This nonprofit March of Dimes map shows maternity care deserts across the U.S. in 2020. March of Dimes/US Health Resources and Services Administration.
Access to maternity care is decreasing in many parts of the U.S., creating substantial challenges for pregnant women and their families.
Numbers continue to grow, affecting nearly 7 million women of childbearing age and ~500,000 babies, according to a report released recently by March of Dimes, a nonprofit focused on maternal and infant health. The report finds that 36% of counties nationwide — mainly in the Midwest and Southern regions of the U.S. — constitute as "maternity care deserts”.
Maternity deserts are areas in the United States (as well as other geographies) where access to maternity care is scarce or non-existent. These areas often have a shortage of obstetricians and gynecologists, and pregnant women may have to travel long distances to receive prenatal care and give birth.
Maternity deserts are becoming a significant problem in the United States, particularly in rural and low-income areas. According to a report from the United Health Foundation, approximately 9% of rural counties in the U.S. are considered maternity deserts, compared to just 1% of urban counties. These areas are often home to vulnerable populations, including women of color and low-income women, who may face additional barriers to accessing care.
The lack of access to maternity care in these areas can have serious consequences for the health of both mothers and babies. Pregnant women who live in these areas may have to travel long distances to receive prenatal care and give birth, which can be both logistically and financially challenging, in many cases practically not possible. Further, pregnant women who live in maternity deserts may be less likely to receive timely prenatal care, which can increase the risk of complications during pregnancy and childbirth. Babies born in these areas may also be at higher risk of being born prematurely or with low birth weight.
For example, a study published in the American Journal of Obstetrics and Gynecology (ACOG) found that Hispanic women in the U.S. are more likely to live in a maternity desert than non-Hispanic white women. Similarly, a report from the U.S. Government Accountability Office found that Native American women on tribal lands are also more likely to live in a maternity desert, with some tribes experiencing a shortage of obstetric providers.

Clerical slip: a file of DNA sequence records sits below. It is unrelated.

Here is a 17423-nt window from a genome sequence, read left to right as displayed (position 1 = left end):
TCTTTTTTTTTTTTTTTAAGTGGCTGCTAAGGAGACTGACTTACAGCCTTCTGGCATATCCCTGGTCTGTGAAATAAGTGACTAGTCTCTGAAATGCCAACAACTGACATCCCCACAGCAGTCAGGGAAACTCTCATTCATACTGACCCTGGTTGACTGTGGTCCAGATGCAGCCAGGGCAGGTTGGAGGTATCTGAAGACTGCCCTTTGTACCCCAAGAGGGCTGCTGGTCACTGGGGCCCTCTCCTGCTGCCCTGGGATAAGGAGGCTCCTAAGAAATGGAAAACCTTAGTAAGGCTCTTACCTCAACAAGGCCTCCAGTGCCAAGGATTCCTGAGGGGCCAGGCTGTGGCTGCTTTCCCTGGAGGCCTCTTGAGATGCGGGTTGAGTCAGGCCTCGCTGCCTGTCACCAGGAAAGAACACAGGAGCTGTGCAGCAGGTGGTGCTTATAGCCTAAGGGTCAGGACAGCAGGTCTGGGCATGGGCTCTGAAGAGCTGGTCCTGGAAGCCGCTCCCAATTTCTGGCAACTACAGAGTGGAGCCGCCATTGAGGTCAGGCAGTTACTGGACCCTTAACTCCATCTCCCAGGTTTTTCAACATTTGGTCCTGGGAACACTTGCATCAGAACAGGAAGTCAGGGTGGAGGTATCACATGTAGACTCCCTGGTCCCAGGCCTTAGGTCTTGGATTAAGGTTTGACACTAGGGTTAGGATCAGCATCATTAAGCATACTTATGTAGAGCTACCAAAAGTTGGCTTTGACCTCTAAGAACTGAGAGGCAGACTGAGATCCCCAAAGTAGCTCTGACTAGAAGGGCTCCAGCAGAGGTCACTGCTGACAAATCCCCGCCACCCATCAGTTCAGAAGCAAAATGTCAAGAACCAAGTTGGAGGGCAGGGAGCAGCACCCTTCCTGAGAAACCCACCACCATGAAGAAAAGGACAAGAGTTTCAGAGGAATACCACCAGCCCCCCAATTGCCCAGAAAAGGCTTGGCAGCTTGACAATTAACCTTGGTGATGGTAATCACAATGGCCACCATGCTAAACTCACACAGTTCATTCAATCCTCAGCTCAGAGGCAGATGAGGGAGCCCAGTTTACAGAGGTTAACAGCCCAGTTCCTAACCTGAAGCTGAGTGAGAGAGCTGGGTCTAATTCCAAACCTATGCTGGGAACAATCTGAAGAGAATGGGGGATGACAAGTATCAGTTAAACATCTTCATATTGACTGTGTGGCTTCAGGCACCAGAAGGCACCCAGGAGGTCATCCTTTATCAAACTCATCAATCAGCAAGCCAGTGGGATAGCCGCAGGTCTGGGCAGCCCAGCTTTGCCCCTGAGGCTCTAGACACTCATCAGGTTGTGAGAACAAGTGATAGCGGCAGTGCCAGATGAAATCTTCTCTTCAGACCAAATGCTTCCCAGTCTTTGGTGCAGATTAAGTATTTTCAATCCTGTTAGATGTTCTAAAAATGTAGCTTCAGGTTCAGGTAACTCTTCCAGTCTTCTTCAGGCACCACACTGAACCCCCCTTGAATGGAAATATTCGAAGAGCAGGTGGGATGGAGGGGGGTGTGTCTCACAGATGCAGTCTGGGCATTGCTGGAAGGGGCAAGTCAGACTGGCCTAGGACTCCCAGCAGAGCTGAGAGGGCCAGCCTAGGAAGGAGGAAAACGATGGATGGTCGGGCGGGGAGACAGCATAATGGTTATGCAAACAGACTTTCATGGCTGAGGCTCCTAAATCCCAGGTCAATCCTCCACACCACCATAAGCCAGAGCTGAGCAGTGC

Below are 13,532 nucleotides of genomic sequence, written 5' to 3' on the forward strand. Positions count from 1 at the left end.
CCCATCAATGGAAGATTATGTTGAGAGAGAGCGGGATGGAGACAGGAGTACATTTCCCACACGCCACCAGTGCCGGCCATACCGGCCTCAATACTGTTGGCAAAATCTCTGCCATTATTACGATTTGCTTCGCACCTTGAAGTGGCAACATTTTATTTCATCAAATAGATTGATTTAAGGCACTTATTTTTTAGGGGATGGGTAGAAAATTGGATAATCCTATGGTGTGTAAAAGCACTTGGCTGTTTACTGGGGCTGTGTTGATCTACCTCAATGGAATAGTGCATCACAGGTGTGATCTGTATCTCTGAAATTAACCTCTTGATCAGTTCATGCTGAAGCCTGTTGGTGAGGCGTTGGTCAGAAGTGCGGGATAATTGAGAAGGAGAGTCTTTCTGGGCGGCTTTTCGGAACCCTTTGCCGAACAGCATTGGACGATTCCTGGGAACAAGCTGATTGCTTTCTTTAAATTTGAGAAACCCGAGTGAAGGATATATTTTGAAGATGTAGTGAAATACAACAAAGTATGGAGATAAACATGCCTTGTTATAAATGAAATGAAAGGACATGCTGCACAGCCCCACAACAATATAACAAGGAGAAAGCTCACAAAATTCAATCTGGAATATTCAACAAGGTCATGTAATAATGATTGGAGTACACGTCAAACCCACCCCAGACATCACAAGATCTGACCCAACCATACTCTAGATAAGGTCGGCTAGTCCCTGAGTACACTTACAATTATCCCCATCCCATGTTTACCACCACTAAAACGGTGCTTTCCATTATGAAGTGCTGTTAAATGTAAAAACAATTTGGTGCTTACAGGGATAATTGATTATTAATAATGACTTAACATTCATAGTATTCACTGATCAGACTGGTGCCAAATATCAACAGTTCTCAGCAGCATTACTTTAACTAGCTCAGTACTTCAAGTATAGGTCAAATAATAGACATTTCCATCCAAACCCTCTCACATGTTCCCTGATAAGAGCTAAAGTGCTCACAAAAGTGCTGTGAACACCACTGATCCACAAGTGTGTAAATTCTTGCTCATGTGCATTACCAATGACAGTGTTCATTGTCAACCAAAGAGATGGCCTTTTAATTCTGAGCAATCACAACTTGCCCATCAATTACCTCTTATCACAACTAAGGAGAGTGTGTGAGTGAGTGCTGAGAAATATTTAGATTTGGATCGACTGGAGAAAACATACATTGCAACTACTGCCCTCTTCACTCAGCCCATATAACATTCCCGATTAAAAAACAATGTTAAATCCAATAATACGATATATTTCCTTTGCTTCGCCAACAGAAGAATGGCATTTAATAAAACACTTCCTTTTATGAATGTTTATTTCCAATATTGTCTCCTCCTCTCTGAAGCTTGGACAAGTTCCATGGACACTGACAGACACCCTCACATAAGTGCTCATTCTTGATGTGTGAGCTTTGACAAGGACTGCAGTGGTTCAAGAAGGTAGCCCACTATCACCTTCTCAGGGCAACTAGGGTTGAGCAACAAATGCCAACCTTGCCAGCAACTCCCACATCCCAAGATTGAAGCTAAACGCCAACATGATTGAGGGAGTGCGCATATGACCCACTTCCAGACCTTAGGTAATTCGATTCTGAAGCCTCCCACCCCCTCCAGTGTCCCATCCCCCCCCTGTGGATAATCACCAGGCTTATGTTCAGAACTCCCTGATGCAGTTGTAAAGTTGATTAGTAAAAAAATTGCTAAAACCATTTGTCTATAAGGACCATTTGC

Higher-risk pregnancies and increasing rates of babies’ health issues in early childhood can have long-term impacts on their health and development. In addition, the lack of access to maternity care in these areas can have a negative impact on the overall health of the community, as expectant mothers and their families may have to travel long distances to receive care, disrupting their daily routines and increasing the risk of exposure to COVID-19 and other infectious diseases.
Overall, the problem of maternity deserts in the U.S. highlights the need for innovative prenatal care solutions to improve access to care for pregnant women and their families, particularly in underserved areas. Remote pregnancy monitoring and digital health solutions have the potential to help bridge the gap and ensure that expectant mothers and their babies receive the care they need, no matter where they live. These technologies allow healthcare providers to remotely monitor the health of pregnant women and provide support and guidance throughout the pregnancy.
For example, remote monitoring devices, as long as they are used properly, in a supervised manner, and under the guidance and care of medical professionals, can track the baby's heartbeat, measure the mother's blood pressure, weight, glucose levels, symptoms, mental health, and other vital signs. This information can be transmitted to healthcare providers in real-time, via an encrypted and secured system, allowing them to identify any potential problems and take action to address them.
Digital health solutions for maternity care can also provide expectant mothers with access to educational resources and support from healthcare professionals, including obstetricians, midwives, nutrition and mental health consultants, and lactation experts. These resources can help expectant mothers feel reassured and more confident, and supported during their pregnancy, which has already been proven to have a positive impact on the health of the pregnancy and help reduce the risk of complications.
Overall, remote pregnancy monitoring and digital health solutions have the potential to improve access to maternity care in underserved areas and help ensure that expectant mothers and babies receive the care they need. While these technologies cannot completely eliminate the problem of maternity deserts, they can help bridge the gap and ensure that pregnant women and their babies receive the care they need, no matter where they live.